If the thing destroyed or removed from real property, although a part thereof, has a value which can be accurately measured or ascertained without reference to the soil on which it stands, the recovery is the value of the thing thus destroyed or removed, and not the difference in the value of the land.  Id. at 935 citing Grell v. Lumsden, 206 Iowa 166, 220 N.W. 123, 125.
On the other hand if the trees have only a value with reference to the land such as for the purpose of shade or ornamentation or if they be fruit trees or young growth which has no market value, then the proper measure of damage would be the difference in the value of the land before and after. Cummer-Graham Co. at 936.

    In Wilen, the appellate court determined that it was within the jury’s discretion to award actual damages in the amount of $5,300.00 based on the intrinsic value of the cut tree, and exemplary damages in the amount of $18,000.

    Attorney fees were not recoverable as damages in landowner’s trespass action against neighbor for causing a tree service company to trim landowner’s tree while landowner was on vacation; action was not founded on the interpretation of a contract, and attorney fees were not authorized by statute.  Wilens, 191 at 804-805.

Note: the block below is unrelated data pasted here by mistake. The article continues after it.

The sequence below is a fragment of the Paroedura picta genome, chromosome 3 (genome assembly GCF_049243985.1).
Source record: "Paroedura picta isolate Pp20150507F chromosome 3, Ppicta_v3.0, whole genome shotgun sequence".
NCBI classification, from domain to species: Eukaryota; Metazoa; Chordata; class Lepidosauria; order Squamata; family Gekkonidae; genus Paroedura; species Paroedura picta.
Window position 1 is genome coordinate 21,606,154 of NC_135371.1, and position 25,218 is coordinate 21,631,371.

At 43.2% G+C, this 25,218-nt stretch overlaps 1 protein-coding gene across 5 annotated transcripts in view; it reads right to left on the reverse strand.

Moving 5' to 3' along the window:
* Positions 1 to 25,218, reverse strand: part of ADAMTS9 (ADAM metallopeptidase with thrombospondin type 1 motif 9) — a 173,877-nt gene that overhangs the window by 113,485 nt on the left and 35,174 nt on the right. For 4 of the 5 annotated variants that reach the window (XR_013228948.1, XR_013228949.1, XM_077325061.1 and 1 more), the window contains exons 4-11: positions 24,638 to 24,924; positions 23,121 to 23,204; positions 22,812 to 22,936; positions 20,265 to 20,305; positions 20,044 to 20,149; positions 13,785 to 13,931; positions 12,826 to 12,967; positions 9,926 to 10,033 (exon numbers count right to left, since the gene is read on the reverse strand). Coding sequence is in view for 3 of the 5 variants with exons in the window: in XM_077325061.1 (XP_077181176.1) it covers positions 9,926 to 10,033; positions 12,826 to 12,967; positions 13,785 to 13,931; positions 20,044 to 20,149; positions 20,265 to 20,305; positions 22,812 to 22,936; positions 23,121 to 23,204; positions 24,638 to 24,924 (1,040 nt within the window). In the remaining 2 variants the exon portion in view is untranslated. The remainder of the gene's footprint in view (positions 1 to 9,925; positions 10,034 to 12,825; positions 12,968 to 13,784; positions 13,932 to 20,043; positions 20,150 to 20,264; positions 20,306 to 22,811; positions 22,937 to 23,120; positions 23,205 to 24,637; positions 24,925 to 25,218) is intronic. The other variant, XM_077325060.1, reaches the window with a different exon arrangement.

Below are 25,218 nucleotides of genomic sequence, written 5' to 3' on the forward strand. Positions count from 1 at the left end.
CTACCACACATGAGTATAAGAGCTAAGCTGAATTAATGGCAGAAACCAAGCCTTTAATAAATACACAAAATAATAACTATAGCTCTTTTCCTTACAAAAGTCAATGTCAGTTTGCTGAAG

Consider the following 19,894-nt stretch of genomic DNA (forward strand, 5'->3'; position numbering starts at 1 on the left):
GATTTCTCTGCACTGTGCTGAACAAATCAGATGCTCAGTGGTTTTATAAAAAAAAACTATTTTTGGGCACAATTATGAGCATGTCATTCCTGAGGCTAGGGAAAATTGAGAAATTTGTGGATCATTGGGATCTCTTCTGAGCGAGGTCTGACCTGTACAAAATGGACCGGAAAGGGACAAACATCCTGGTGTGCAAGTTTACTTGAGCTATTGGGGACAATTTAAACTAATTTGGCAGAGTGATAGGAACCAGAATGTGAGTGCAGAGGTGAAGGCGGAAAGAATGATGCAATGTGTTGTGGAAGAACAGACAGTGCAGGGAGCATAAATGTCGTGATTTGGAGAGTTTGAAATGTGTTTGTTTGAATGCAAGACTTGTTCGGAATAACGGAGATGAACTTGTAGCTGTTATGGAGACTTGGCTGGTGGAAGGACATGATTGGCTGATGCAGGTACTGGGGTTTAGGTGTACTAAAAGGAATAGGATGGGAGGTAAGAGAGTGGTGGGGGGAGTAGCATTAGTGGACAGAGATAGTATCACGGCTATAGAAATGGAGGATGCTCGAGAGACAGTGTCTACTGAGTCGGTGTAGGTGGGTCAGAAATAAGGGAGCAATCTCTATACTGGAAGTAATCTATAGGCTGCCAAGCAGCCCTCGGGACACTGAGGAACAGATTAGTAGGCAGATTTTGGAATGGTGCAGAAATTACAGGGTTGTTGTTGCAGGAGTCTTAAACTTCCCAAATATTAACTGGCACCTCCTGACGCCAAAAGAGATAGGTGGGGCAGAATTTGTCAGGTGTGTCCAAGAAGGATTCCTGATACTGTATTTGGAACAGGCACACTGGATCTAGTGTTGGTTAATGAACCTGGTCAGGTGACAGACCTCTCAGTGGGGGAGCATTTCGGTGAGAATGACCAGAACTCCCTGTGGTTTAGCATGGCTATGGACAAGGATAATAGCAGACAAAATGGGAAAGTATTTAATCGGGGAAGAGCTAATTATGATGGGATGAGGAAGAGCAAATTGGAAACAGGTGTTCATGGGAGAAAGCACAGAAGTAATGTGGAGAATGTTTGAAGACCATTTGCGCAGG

1. Does it make any difference if a tree is dead or dying and creates an imminent danger to life or property?

    Unsound trees that are a threat to neighboring property owners do not have the same protection as a sound, healthy tree. If the danger is immediate, the general rule is that an adjacent property owner can take reasonable action, including removal of the tree, to prevent damage to his property. There are few, if any, court cases in Texas recognizing this, but I believe a landowner is justified in taking reasonable action to protect life or property.

    1. If the limbs of a healthy tree overhang the roof of a neighbor’s property, is the owner of the tree under a duty to trim the tree back to protect the roof of the neighbor?

    No, the tree owner does not have a duty to trim the tree. The adjacent landowner has the right to trim the tree back to the property line to protect his property and should exercise this right.

    1. Is an adjoining landowner liable for damage to property caused by tree limbs or roots from a tree located on the adjoining landowner’s property?

    At least one Texas court has said no, assuming the tree was healthy. A large tree located entirely on an adjoining lot grew into two large branches one of which overhung the house on the neighboring lot. A 90 mile per hour wind caused the overhanging portion of the tree to fall on the neighbor’s house, severely damaging it. The owner of the damaged house sued his neighbor for negligence in allowing the tree to overhang his house, alleging that the tree owner was negligent in allowing it to overhang the neighboring property and also alleging nuisance and trespass. The court dismissed the negligence allegation and said that trespass and nuisance required an intentional act by the neighbor. Since the neighbor did not intentionally cause the tree to overhang the neighbor’s house, the court held that the tree owner was not liable for damages.